Players from 2nd-division Spanish club Elche won't train

A man jogs past Atletico Madrid's Wanda Metropolitano stadium in Madrid, Spain, Tuesday, May 5, 2020. The Spanish soccer league aims to restart in June without spectators. It's new compulsory protocols say all players, coaches and club employees must be tested for COVID-19 coronavirus before training resumes, then regularly after that. All clubs' training facilities must be properly prepared and disinfected before players can start practicing individually. (AP Photo/Paul White)
A man jogs past Atletico Madrid's Wanda Metropolitano stadium in Madrid, Spain, Tuesday, May 5, 2020. The Spanish soccer league aims to restart in June without spectators. It's new compulsory protocols say all players, coaches and club employees must be tested for COVID-19 coronavirus before training resumes, then regularly after that. All clubs' training facilities must be properly prepared and disinfected before players can start practicing individually. (AP Photo/Paul White) (Copyright 2020 The Associated Press. All rights reserved)

MADRID – Players from Spanish soccer club Elche did not return to practice on Wednesday as a protest against reduced salaries.

The players for the second-division club were supposed to practice at the team’s stadium but decided to keep training at home to show their discontentment with the team’s decision not to lift the furloughs that had been put in place because of the coronavirus pandemic.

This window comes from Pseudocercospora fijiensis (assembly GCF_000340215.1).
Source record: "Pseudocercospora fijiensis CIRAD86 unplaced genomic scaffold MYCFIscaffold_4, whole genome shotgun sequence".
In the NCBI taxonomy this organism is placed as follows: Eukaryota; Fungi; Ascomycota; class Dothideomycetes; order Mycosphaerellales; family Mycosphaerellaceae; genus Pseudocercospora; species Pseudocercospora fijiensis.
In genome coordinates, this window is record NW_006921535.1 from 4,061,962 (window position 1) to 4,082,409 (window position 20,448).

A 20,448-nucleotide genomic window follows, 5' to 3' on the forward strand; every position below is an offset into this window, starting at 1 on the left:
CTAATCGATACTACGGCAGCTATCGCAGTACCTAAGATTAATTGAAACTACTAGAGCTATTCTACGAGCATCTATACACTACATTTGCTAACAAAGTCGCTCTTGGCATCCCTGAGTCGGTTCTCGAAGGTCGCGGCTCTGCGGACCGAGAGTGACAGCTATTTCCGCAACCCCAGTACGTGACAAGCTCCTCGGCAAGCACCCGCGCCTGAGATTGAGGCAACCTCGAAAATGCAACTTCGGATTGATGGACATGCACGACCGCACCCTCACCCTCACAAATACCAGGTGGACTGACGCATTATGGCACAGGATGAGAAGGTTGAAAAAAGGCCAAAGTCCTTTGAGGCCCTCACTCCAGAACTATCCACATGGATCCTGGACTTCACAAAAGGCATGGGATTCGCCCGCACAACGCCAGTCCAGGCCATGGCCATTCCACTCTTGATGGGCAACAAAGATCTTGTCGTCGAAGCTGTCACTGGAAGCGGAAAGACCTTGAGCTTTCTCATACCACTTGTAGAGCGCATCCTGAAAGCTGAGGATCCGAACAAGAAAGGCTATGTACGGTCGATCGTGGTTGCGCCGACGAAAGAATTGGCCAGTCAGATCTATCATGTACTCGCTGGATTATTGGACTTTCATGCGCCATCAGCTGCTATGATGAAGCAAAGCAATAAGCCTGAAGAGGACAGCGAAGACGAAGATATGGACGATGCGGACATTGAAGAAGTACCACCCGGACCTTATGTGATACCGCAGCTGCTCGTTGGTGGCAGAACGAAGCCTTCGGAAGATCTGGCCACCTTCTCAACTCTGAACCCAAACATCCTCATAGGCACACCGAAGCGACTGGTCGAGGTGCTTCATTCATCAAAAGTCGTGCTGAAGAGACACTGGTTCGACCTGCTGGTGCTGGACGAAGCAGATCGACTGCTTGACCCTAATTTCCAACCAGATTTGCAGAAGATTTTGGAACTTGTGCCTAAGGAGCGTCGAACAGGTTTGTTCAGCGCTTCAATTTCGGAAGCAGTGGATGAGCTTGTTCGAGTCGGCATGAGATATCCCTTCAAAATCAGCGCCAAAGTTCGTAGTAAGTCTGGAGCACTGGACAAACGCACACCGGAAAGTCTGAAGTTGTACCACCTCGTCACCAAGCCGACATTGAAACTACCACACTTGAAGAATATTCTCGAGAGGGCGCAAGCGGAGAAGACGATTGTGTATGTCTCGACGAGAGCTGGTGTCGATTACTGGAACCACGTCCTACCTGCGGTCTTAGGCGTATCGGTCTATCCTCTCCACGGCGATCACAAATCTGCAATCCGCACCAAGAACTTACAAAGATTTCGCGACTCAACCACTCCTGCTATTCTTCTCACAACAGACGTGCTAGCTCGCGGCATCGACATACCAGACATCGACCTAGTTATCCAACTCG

Players want to resume earning full salaries now that they are back to training and the league is expected to restart.

The players practiced normally on Tuesday. The club from southeastern Spain said it was negotiating with them.

Like most clubs in Spain, Elche used government furloughs to reduce its labor costs during the pandemic. Players had their salaries — and working hours — reduced by 70%.

Club CEO Patricia Rodríguez told Spanish local radio network COPE she was surprised with the players' decision because the club had already made them an offer to adjust their salaries.

She said players are not being required to work overtime under the furlough conditions.

“Even though they are going to the stadium, they are only exercising for about 45 minutes, which is within the reduction stipulated by the furlough,” she said.